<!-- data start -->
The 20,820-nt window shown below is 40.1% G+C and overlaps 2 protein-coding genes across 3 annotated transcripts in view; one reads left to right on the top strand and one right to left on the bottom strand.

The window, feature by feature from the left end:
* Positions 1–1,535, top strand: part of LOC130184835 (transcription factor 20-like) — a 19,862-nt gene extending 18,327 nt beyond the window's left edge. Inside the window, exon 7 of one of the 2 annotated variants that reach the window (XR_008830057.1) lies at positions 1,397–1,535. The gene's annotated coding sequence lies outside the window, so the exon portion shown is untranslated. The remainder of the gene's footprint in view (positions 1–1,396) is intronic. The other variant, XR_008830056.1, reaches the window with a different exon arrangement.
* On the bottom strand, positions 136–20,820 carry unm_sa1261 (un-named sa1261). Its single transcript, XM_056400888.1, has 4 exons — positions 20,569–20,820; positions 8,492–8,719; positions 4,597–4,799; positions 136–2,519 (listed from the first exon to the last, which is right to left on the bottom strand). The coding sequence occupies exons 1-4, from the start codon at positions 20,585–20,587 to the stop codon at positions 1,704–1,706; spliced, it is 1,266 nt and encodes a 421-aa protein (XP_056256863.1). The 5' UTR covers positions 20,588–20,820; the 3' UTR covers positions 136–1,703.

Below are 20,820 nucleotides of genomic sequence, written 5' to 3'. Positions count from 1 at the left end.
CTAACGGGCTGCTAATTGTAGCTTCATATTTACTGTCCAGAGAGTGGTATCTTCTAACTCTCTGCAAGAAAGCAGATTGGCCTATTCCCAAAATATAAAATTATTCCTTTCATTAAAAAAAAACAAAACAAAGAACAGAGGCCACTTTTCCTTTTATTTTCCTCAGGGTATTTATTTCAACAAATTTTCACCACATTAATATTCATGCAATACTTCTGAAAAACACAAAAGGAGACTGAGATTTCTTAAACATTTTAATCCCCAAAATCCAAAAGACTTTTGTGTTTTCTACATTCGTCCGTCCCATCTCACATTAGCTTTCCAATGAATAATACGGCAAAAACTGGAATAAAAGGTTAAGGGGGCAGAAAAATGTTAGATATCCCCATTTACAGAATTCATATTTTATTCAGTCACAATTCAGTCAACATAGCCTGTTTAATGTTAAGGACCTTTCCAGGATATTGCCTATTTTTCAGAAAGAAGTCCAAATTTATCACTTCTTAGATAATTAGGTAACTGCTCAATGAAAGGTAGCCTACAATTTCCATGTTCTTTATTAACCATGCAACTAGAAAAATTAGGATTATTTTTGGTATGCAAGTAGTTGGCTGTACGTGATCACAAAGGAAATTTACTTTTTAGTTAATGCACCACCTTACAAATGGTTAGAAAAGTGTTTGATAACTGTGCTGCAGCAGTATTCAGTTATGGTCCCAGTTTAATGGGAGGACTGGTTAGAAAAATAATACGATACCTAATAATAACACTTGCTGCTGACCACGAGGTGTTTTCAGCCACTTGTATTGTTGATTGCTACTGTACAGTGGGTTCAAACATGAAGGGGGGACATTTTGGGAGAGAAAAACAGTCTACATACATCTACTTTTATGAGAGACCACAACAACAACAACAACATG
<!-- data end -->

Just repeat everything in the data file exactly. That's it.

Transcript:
The 20,820-nt window shown below is 40.1% G+C and overlaps 2 protein-coding genes across 3 annotated transcripts in view; one reads left to right on the top strand and one right to left on the bottom strand.

The window, feature by feature from the left end:
* Positions 1–1,535, top strand: part of LOC130184835 (transcription factor 20-like) — a 19,862-nt gene extending 18,327 nt beyond the window's left edge. Inside the window, exon 7 of one of the 2 annotated variants that reach the window (XR_008830057.1) lies at positions 1,397–1,535. The gene's annotated coding sequence lies outside the window, so the exon portion shown is untranslated. The remainder of the gene's footprint in view (positions 1–1,396) is intronic. The other variant, XR_008830056.1, reaches the window with a different exon arrangement.
* On the bottom strand, positions 136–20,820 carry unm_sa1261 (un-named sa1261). Its single transcript, XM_056400888.1, has 4 exons — positions 20,569–20,820; positions 8,492–8,719; positions 4,597–4,799; positions 136–2,519 (listed from the first exon to the last, which is right to left on the bottom strand). The coding sequence occupies exons 1-4, from the start codon at positions 20,585–20,587 to the stop codon at positions 1,704–1,706; spliced, it is 1,266 nt and encodes a 421-aa protein (XP_056256863.1). The 5' UTR covers positions 20,588–20,820; the 3' UTR covers positions 136–1,703.

Below are 20,820 nucleotides of genomic sequence, written 5' to 3'. Positions count from 1 at the left end.
CTAACGGGCTGCTAATTGTAGCTTCATATTTACTGTCCAGAGAGTGGTATCTTCTAACTCTCTGCAAGAAAGCAGATTGGCCTATTCCCAAAATATAAAATTATTCCTTTCATTAAAAAAAAACAAAACAAAGAACAGAGGCCACTTTTCCTTTTATTTTCCTCAGGGTATTTATTTCAACAAATTTTCACCACATTAATATTCATGCAATACTTCTGAAAAACACAAAAGGAGACTGAGATTTCTTAAACATTTTAATCCCCAAAATCCAAAAGACTTTTGTGTTTTCTACATTCGTCCGTCCCATCTCACATTAGCTTTCCAATGAATAATACGGCAAAAACTGGAATAAAAGGTTAAGGGGGCAGAAAAATGTTAGATATCCCCATTTACAGAATTCATATTTTATTCAGTCACAATTCAGTCAACATAGCCTGTTTAATGTTAAGGACCTTTCCAGGATATTGCCTATTTTTCAGAAAGAAGTCCAAATTTATCACTTCTTAGATAATTAGGTAACTGCTCAATGAAAGGTAGCCTACAATTTCCATGTTCTTTATTAACCATGCAACTAGAAAAATTAGGATTATTTTTGGTATGCAAGTAGTTGGCTGTACGTGATCACAAAGGAAATTTACTTTTTAGTTAATGCACCACCTTACAAATGGTTAGAAAAGTGTTTGATAACTGTGCTGCAGCAGTATTCAGTTATGGTCCCAGTTTAATGGGAGGACTGGTTAGAAAAATAATACGATACCTAATAATAACACTTGCTGCTGACCACGAGGTGTTTTCAGCCACTTGTATTGTTGATTGCTACTGTACAGTGGGTTCAAACATGAAGGGGGGACATTTTGGGAGAGAAAAACAGTCTACATACATCTACTTTTATGAGAGACCACAACAACAACAACAACATG